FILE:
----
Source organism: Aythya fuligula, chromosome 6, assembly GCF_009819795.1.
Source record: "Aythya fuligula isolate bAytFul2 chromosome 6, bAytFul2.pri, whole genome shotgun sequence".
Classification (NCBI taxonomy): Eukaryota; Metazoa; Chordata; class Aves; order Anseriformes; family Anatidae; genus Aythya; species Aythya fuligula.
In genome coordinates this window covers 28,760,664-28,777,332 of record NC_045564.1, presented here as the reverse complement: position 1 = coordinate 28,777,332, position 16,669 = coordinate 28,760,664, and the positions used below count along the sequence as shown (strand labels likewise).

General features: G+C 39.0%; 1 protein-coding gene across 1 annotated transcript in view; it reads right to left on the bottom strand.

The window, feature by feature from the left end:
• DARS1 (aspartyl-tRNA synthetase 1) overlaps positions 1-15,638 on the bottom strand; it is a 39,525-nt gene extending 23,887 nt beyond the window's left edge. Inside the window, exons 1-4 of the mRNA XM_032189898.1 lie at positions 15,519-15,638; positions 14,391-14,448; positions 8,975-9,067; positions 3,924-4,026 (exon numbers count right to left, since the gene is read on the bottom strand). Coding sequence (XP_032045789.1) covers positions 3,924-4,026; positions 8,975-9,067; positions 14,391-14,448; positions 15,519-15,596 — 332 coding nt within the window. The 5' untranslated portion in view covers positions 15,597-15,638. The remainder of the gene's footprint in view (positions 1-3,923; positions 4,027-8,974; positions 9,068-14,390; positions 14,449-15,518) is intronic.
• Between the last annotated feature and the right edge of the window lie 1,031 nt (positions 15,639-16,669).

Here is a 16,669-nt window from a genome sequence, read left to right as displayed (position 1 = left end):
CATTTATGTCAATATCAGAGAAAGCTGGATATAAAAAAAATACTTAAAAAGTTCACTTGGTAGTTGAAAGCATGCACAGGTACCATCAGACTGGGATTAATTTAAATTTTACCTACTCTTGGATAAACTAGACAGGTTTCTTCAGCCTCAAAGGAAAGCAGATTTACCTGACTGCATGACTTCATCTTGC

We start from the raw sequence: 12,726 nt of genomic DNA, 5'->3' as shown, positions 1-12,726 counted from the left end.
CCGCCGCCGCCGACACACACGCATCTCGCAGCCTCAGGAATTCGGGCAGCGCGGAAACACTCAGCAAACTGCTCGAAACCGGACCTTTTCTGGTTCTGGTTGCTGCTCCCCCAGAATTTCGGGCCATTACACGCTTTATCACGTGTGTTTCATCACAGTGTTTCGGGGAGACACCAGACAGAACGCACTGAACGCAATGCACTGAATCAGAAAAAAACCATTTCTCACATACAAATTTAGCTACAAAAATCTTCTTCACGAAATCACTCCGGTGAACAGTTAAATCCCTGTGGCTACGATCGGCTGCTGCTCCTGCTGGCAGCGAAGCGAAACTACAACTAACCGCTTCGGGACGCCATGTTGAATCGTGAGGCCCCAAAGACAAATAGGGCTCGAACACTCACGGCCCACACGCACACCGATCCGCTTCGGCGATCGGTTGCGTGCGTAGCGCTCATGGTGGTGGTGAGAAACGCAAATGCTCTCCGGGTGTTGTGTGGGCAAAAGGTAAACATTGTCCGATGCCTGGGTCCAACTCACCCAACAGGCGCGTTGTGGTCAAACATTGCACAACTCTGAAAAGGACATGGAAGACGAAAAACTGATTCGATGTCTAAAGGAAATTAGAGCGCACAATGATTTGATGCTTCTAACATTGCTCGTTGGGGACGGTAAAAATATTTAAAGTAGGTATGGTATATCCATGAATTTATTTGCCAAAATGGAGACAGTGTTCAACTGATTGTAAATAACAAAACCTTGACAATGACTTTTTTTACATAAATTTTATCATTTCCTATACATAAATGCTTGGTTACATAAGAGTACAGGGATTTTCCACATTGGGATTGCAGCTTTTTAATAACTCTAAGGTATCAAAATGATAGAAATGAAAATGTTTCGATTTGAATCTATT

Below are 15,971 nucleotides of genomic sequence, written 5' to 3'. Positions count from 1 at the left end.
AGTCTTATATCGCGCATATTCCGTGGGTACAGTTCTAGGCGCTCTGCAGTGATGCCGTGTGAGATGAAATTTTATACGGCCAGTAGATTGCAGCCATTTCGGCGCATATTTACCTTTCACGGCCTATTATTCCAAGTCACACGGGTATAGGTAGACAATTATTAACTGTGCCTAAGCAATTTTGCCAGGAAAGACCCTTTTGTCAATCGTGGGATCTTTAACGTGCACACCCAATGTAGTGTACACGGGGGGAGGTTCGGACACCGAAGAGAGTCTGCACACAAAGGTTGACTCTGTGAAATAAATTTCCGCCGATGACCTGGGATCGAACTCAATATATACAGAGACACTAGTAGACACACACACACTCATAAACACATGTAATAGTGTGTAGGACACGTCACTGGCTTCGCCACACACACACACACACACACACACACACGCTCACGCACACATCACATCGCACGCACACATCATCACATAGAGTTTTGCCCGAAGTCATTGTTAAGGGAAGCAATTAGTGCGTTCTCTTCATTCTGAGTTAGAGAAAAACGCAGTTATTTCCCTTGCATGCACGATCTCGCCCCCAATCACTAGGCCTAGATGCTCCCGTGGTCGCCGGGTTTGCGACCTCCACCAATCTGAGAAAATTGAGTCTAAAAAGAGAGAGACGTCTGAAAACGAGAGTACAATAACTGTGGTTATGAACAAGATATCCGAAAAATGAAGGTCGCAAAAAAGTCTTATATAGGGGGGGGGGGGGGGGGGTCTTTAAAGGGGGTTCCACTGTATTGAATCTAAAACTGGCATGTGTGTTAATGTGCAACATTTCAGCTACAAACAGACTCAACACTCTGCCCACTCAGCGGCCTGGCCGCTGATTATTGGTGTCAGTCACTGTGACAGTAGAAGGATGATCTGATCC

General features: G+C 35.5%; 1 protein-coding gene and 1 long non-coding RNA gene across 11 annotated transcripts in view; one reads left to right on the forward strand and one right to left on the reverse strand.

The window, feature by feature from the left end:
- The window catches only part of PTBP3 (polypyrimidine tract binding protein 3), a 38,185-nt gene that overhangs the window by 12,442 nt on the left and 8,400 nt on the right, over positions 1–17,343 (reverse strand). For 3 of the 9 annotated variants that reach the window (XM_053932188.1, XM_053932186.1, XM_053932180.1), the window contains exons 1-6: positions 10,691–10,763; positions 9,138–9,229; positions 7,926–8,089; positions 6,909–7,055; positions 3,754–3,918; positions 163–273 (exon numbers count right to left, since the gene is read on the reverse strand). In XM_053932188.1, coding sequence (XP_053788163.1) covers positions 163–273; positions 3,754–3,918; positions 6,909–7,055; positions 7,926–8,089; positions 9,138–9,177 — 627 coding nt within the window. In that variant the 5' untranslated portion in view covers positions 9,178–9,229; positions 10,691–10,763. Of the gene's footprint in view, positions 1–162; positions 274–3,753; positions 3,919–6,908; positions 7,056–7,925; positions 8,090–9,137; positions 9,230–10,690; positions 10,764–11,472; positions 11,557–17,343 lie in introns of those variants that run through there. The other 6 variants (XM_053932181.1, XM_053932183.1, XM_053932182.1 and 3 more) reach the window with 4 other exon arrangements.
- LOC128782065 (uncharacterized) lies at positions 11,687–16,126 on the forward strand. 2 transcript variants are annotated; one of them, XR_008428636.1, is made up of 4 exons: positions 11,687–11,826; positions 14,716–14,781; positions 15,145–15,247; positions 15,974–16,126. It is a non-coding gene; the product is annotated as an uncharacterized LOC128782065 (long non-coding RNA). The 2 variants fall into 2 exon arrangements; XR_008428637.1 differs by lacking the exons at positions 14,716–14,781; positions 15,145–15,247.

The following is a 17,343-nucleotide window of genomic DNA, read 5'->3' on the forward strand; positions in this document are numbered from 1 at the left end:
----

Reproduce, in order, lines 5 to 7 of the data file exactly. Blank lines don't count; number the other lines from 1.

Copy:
General features: G+C 39.0%; 1 protein-coding gene across 1 annotated transcript in view; it reads right to left on the bottom strand.

The window, feature by feature from the left end:
• DARS1 (aspartyl-tRNA synthetase 1) overlaps positions 1-15,638 on the bottom strand; it is a 39,525-nt gene extending 23,887 nt beyond the window's left edge. Inside the window, exons 1-4 of the mRNA XM_032189898.1 lie at positions 15,519-15,638; positions 14,391-14,448; positions 8,975-9,067; positions 3,924-4,026 (exon numbers count right to left, since the gene is read on the bottom strand). Coding sequence (XP_032045789.1) covers positions 3,924-4,026; positions 8,975-9,067; positions 14,391-14,448; positions 15,519-15,596 — 332 coding nt within the window. The 5' untranslated portion in view covers positions 15,597-15,638. The remainder of the gene's footprint in view (positions 1-3,923; positions 4,027-8,974; positions 9,068-14,390; positions 14,449-15,518) is intronic.